Curtis Nelson  15:27

If I’m looking middle in because he’s going to beat me there, but he actually gets hit up in a way then maybe I’m looking up in a way, and I’m going to own that zone based on the guy I’m facing. Now, when you start getting into game planning based off pitchers, you got to have spin rates, you got to have a scouting report of how he is, as a pitcher in general.

Curtis Nelson  15:46

If we don’t have that information, we got to keep it pretty simple. With driveline and what they’re doing with the pitchers nowadays, in terms of tunneling pitches, and making pitches look the same for a longer amount of time, the game is not getting any easier. We want to know where to look.

Curtis Nelson  16:05

We talk a lot about arming pitchers way off to the side more three-quarter arm slot, you should be looking up and out for that guy, you facing Bumgarner, and he’s throwing the ball from second base, we want to be looking up and out, because the ball is coming from that direction, and I think a lot of people make the mistake. It works at a younger age level when the ball is not moving as fast but a lot of people make the mistake of looking at the plate, because not always where it starts is not always where it’s going to finish based on what kind of movement they have.

Curtis Nelson  16:34

Oftentimes, you’re looking middle in and out a hand it looks middle in, and then it’s going to hit you in the hands, or you’re looking middle away, the next thing you know, you get a slider into the batter’s box that you chase. We try and kind of counteract what we’re facing, by how and where we’re looking, to a certain degree, obviously, that depends on the level you’re at.

Curtis Nelson  16:53

With some of my younger teams, we’re trying to keep it as simple as possible. A few years back with one of my teams, we had some pretty darn good hitters and some good swings, we ended up just kind of taking the approach of doesn’t matter what count it is, if it’s a strike, let’s smash it, and just kind of the old see-ball, hit-ball approach, and just make sure we’re on time and adjustable from that point. We had a lot of success with that.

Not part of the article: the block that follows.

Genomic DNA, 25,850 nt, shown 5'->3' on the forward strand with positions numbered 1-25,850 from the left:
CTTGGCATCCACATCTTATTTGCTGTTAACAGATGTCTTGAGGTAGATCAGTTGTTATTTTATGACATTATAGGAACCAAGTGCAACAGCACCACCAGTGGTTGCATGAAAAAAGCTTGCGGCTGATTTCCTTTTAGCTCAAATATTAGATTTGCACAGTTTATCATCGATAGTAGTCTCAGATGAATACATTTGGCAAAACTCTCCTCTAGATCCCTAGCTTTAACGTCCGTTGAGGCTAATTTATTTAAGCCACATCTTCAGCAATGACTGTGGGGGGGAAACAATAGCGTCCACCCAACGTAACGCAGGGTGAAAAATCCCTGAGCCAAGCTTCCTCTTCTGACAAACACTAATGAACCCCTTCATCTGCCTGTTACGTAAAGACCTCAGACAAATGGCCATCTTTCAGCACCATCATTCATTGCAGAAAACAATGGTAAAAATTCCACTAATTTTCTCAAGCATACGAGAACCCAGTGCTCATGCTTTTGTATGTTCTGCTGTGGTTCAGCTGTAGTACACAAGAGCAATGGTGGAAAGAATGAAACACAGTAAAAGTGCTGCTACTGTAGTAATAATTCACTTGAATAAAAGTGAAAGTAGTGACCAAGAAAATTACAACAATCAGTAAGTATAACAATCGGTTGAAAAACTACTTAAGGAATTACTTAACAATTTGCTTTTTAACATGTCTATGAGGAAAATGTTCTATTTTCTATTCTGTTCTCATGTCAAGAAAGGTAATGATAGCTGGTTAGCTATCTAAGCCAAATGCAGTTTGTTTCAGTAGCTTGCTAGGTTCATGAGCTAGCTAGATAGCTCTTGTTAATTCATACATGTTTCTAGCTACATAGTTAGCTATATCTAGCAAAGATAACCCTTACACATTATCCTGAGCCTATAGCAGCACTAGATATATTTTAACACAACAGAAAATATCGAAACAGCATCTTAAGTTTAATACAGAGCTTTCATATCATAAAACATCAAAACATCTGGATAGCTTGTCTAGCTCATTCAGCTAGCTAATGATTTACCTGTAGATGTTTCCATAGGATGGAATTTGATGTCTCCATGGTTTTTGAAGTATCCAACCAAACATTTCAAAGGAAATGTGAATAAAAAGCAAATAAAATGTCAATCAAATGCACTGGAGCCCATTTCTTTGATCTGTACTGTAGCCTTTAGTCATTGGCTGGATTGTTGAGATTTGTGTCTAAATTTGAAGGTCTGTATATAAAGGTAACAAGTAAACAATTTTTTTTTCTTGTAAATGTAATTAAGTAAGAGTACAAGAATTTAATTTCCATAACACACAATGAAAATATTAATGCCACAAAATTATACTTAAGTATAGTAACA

Curtis Nelson  17:16

We basically said, we’re going to flat out own the zone, and we’re going to take balls, and the guys were mature enough to go do that, some hitters need to be a little bit more specific about how they think. I always go full circle with things and making them more individually based for the hitter, right? If I got a hitter that flat out pulls the ball, like there’s no tomorrow, and is a really good pole hitter, then that’s probably where we’re going to look because probably something that you can pull to a certain degree, especially early in counts but that also limits him on his ability to adapt and adjust to what he’s facing to a certain degree.

Curtis Nelson  17:50

To kind of get that complete hitter, the swings got to be able to kind of withstand different zones, different timings and different angles of pitch, to be able to game plan fully, I think the better the swing, the easier it is the game plan off the pitcher and that’s ultimately what we’re trying to do.

Joey Myers  18:06

With your young hitters, and I know you when you say that, if you got a hitter, that’s just dead pole and if that’s a strength, you’re probably talking about the older guys, whether it’s high school, college, on up. What about the younger guys? Do you have more of being able to use all field approach, and if so, if you have them set up like what we do, we do small private groups. We have between two and four hitters in a group, with the whole COVID thing, we used to do six, but I try and keep it to four at the max and we’re pretty spread out outside and stuff.

Joey Myers  18:38

What we do is we set up the tee at the beginning, we take our baseball hitting trainer ball exit speeds, but what I’m also looking for is not only the number, but I’m looking for we set that tee up, it’s center center. They should be hitting it right up the middle, right? What I’m looking for and I’m observing is if they’re pulling all five swings that they’re going to get or they’re going the other way, all five swings, where it’s center center, do you do anything like that and eval and try and get them to make an adjustment?

How do you evaluate hitters and teach them to make an adjustment?

Curtis Nelson  19:05